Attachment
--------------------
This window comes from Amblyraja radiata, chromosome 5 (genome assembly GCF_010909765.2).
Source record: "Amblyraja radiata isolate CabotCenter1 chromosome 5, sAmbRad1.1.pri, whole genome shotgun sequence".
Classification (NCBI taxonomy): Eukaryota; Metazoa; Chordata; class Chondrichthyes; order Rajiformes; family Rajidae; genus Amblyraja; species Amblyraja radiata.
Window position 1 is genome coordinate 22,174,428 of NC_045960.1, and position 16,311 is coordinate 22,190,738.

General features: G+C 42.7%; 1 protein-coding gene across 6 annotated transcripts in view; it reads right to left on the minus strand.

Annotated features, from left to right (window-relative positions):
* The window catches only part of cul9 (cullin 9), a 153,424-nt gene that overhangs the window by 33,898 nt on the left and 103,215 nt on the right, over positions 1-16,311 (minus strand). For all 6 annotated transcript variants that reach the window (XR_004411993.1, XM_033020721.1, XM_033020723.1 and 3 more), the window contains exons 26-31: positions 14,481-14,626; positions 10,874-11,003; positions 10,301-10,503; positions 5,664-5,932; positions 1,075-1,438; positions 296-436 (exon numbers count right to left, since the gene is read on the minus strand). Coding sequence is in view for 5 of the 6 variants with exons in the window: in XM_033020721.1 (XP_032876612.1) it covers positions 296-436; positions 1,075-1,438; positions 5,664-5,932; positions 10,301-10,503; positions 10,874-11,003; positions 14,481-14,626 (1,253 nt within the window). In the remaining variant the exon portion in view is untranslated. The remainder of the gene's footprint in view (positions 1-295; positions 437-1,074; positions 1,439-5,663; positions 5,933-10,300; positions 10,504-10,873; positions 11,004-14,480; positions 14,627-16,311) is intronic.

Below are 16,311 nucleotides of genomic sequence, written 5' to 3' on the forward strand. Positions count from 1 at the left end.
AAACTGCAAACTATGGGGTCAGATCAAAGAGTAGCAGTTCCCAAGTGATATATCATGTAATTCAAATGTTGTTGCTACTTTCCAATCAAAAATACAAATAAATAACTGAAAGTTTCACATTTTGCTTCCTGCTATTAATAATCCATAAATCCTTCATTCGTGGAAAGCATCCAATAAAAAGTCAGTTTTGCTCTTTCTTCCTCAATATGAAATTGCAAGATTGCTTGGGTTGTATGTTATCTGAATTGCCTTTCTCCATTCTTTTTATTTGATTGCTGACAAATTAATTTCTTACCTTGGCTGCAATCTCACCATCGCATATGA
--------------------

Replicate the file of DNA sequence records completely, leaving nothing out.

This window comes from Amblyraja radiata, chromosome 5 (genome assembly GCF_010909765.2).
Source record: "Amblyraja radiata isolate CabotCenter1 chromosome 5, sAmbRad1.1.pri, whole genome shotgun sequence".
Classification (NCBI taxonomy): Eukaryota; Metazoa; Chordata; class Chondrichthyes; order Rajiformes; family Rajidae; genus Amblyraja; species Amblyraja radiata.
Window position 1 is genome coordinate 22,174,428 of NC_045960.1, and position 16,311 is coordinate 22,190,738.

General features: G+C 42.7%; 1 protein-coding gene across 6 annotated transcripts in view; it reads right to left on the minus strand.

Annotated features, from left to right (window-relative positions):
* The window catches only part of cul9 (cullin 9), a 153,424-nt gene that overhangs the window by 33,898 nt on the left and 103,215 nt on the right, over positions 1-16,311 (minus strand). For all 6 annotated transcript variants that reach the window (XR_004411993.1, XM_033020721.1, XM_033020723.1 and 3 more), the window contains exons 26-31: positions 14,481-14,626; positions 10,874-11,003; positions 10,301-10,503; positions 5,664-5,932; positions 1,075-1,438; positions 296-436 (exon numbers count right to left, since the gene is read on the minus strand). Coding sequence is in view for 5 of the 6 variants with exons in the window: in XM_033020721.1 (XP_032876612.1) it covers positions 296-436; positions 1,075-1,438; positions 5,664-5,932; positions 10,301-10,503; positions 10,874-11,003; positions 14,481-14,626 (1,253 nt within the window). In the remaining variant the exon portion in view is untranslated. The remainder of the gene's footprint in view (positions 1-295; positions 437-1,074; positions 1,439-5,663; positions 5,933-10,300; positions 10,504-10,873; positions 11,004-14,480; positions 14,627-16,311) is intronic.

Below are 16,311 nucleotides of genomic sequence, written 5' to 3' on the forward strand. Positions count from 1 at the left end.
AAACTGCAAACTATGGGGTCAGATCAAAGAGTAGCAGTTCCCAAGTGATATATCATGTAATTCAAATGTTGTTGCTACTTTCCAATCAAAAATACAAATAAATAACTGAAAGTTTCACATTTTGCTTCCTGCTATTAATAATCCATAAATCCTTCATTCGTGGAAAGCATCCAATAAAAAGTCAGTTTTGCTCTTTCTTCCTCAATATGAAATTGCAAGATTGCTTGGGTTGTATGTTATCTGAATTGCCTTTCTCCATTCTTTTTATTTGATTGCTGACAAATTAATTTCTTACCTTGGCTGCAATCTCACCATCGCATATGA